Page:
Bike Rack FAIL: Stinky Situation in Mountain View

12 Mar

You can tell at a quick glance how much a business values its customers that arrive by bike. When there’s a sturdy bike rack next to the main door it says, “Welcome, we love you!” When the bike rack is far from the door, falling apart or hidden away it says, “You’re not important customers.” And when the bike rack tucked in an back alley or next to smelly garbage dumpsters the message is clear, “Our valued customers don’t ride bikes.”

Dumpster Bike Rack

To that I say, “Your attitude stinks, just like your garbage.” Time for me to find a new noodle shop.

Location: Luu Noodle at San Antonio Shopping Center, Mountain View, California, USA


Posted by on March 12, 2014 in Bike Lane FAIL


12 responses to “Bike Rack FAIL: Stinky Situation in Mountain View

  1. disabledcyclist

    March 12, 2014 at 12:40 pm

    It’s not just bike racks and done to cyclists as customers that do this (old on the job spinal injuries,long story,so I fit the cyclist when I can,and this next thing when unable to…),but for those of us who can’t always cycle where we need to go (or even those non-cyclists among us) who have any disabilities,I always get a kick out of where some businesses (some even prominent national/well known places) will hide the handicap spots FAR from the door,around back,like “oh,wow,you’re crippled,we don’t want the general public seeing you,so…”….don’t know whether to sigh or laugh out loud 😛

    • ladyfleur

      March 12, 2014 at 12:48 pm

      It’s amazing that there still are places like that decades after ADA. The other big problem I’ve seen is that there aren’t enough spaces for all the people with disability placards in popular areas. I remember a friend in a wheelchair circling for blocks.

      I have another friend with rheumatoid arthritis that limits her mobility. She walks so at a glance seems typically able, but she can’t climb stairs or sit in low chairs. It’s a constant battle for her to be able to sit in a regular chair the handicapped area at our local theater. The ushers don’t see a wheelchair so they don’t get why she can’t sit in the regular theater seats. Sigh.

      • disabledcyclist

        March 12, 2014 at 5:37 pm

        Oh,I completely understand your friend’s issues. I “look” like there’s nothing wrong (all spinal injuries),and like I said,I have lots of great days (where I do not park in handicap spots,mind you 🙂 ),but when I have a “flare-up”…I can often barely walk 50′. Shameful,how people treat other people 😦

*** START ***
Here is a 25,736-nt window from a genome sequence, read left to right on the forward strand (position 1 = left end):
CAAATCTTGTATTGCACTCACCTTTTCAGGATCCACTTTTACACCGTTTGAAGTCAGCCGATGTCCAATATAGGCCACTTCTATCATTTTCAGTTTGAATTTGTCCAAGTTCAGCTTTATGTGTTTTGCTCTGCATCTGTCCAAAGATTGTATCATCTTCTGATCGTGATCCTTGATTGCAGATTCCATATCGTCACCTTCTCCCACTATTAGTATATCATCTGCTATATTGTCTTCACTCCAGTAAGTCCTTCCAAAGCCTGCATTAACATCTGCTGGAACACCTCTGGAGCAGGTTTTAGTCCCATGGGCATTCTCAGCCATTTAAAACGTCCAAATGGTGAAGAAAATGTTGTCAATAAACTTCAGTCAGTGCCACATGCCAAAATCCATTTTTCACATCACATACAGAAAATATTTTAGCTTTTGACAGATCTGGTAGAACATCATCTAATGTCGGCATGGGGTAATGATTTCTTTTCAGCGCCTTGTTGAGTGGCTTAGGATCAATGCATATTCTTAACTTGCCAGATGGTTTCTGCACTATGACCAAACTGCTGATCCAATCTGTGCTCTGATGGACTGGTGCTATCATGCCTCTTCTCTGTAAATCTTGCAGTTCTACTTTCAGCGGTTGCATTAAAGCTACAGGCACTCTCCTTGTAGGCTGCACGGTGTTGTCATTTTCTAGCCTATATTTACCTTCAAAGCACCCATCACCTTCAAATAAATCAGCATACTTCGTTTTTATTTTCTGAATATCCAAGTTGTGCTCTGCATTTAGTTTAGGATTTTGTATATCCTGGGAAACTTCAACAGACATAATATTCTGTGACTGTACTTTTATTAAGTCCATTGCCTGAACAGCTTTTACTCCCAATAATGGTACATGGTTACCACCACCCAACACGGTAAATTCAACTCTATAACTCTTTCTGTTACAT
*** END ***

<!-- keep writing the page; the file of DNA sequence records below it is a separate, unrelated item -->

2. archergal

    March 12, 2014 at 1:36 pm

    For a while a mall near me had ONE bike rack right by the dumpster in the back of the center. The rack is right next to parking (i.e., a car can park in the space right by the bike rack), effectively rendering the back of the rack inaccessible. The rack is often full, because workers (mostly young Hispanic males) ride bikes to work there. Some folks end up chaining bikes to the fence in front of the cars. So you chain a bike there and hope like hell someone doesn’t drive their vehicle into your bike while parking. O.o

    There’s now one other rack near B&N there, but it’s rarely used.

    The mall is one of those Forum-style centers, with two rows of shops with driveways/parking in between the rows. If you try to ride a bike in the centerway, a security guard will capture you and warn you that bikes are not permitted there. You have to stay on the outside perimeter. I don’t go there much, because they really make me feel unwelcome. (Note: the security guards were perfectly nice and patiently listened to me rant about cars vs. bikes. But they still told me I couldn’t ride my bike there.)

    • ladyfleur

      March 12, 2014 at 1:43 pm

      Sounds dreadful. What I’m shaking my head over is that there’s a driveway and parking that’s open to cars but not to bikes. That’s crazy. I would definitely avoid shopping there.

      • archergal

        March 12, 2014 at 2:44 pm

        Yeah, it’s crazy. And annoying. 😦

  3. labicichica

    March 12, 2014 at 2:44 pm

    I could share lots of similar stories. Bad/lack of/poorly located racks are insulting and it says volumes about what our society thinks of cycling.

  4. archergal

    March 14, 2014 at 2:51 pm

    Here’s a link to a pic of the bike rack I mentioned:
    Bike rack

    • ladyfleur

      March 14, 2014 at 2:54 pm

      That’s a trifecta of bad bike rack: garbage + wheel bender + car blockage. I’m surprised so many people are actually using it.

      • archergal

        March 14, 2014 at 3:15 pm

        I know what you mean. 😦 It was the ONLY rack there for a while. They hate bicycles there.

  5. mtnbkr1

    March 15, 2014 at 8:33 am

    As a recent San Jose cyclist now living in Portland, one of the things that has surprised (and amused me) is the number of whimsical ‘Art Racks’ that the city of Portland has here. Visiting a optician? Chances are the bike rack is shaped like a pair of glasses. Visiting a dentist? Odds are you’ll find a tooth shaped rack. As art, these racks are situated prominently in highly visible areas and serve to attract customers. (As a family we have taken to ‘collecting’ these racks by pointing them out as we move about town both on two wheels and four.)

    The question is, “Why do these racks exist here in such great numbers and not in other places, like the Bay Area?” It seems like the local government actually encourages business to add these ‘Art Racks’ by policy.

    Do a search on Art Racks and you’ll get a good idea of alternate bike rack designs.

    I’d love to see one of the cycling groups in the South Bay copy this program and bring art to cycling culture in San Jose beyond, much like what has been done with the Art Boxes we see in San Jose.


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